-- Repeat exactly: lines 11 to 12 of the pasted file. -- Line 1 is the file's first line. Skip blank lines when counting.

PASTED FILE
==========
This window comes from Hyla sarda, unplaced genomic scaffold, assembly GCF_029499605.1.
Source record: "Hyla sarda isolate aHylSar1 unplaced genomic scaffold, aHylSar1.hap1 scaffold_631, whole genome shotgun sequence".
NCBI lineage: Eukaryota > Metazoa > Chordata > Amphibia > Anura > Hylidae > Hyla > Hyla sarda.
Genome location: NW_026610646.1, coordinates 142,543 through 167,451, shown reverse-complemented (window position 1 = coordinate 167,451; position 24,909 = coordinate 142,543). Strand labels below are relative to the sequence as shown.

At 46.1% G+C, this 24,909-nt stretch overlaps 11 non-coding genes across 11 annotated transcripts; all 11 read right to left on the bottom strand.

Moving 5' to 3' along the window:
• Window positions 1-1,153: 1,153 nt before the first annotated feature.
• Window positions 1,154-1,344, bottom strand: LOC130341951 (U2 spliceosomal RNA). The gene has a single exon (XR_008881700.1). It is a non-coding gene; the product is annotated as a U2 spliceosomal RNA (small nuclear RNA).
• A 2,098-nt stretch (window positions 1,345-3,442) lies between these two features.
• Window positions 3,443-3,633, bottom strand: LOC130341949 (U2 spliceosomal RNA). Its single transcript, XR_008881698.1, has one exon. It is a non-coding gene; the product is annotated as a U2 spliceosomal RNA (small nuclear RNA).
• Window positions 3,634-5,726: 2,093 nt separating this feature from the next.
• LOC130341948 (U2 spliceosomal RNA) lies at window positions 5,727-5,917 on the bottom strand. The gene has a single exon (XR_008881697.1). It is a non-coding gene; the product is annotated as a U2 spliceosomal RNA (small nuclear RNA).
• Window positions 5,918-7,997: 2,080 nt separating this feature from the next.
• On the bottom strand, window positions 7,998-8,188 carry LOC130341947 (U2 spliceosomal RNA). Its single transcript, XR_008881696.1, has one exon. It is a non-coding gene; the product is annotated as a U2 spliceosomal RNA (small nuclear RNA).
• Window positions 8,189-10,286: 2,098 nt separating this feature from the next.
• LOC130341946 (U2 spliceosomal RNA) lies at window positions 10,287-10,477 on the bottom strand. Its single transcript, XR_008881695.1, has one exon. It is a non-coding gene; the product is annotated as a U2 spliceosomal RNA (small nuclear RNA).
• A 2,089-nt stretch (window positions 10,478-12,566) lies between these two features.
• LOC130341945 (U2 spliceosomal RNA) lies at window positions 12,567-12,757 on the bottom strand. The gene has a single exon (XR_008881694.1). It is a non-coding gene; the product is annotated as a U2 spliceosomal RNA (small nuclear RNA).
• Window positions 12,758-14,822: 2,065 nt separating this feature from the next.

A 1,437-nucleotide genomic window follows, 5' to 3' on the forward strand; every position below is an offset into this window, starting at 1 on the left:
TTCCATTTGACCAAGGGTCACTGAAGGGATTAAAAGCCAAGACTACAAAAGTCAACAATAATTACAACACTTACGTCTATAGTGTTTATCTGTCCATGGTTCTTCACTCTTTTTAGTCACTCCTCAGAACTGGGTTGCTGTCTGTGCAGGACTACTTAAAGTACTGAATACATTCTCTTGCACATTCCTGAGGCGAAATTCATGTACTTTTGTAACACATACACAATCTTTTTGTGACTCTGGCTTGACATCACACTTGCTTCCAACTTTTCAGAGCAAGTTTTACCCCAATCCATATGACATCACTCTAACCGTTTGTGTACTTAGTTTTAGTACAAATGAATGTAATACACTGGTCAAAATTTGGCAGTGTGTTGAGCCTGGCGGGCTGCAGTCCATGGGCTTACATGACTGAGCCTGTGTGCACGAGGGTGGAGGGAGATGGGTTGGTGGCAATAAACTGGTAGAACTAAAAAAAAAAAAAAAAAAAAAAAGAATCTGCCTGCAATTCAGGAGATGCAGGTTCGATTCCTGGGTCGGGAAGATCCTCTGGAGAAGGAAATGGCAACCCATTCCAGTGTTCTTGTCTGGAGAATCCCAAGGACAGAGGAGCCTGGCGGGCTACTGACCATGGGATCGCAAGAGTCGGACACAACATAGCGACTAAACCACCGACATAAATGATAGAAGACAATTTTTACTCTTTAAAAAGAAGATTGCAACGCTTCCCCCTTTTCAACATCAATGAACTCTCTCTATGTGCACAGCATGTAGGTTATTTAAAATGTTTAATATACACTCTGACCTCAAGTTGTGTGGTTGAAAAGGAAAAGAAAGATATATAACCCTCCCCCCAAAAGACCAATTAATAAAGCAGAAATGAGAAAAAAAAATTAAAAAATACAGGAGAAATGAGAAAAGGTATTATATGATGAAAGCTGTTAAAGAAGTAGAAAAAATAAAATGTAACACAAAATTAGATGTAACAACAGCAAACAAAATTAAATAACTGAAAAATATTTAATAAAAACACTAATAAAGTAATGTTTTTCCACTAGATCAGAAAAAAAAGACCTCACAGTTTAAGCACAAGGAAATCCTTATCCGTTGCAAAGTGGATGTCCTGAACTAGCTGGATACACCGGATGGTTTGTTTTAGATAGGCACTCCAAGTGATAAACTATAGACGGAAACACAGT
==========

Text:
• Window positions 3,634-5,726: 2,093 nt separating this feature from the next.
• LOC130341948 (U2 spliceosomal RNA) lies at window positions 5,727-5,917 on the bottom strand. The gene has a single exon (XR_008881697.1). It is a non-coding gene; the product is annotated as a U2 spliceosomal RNA (small nuclear RNA).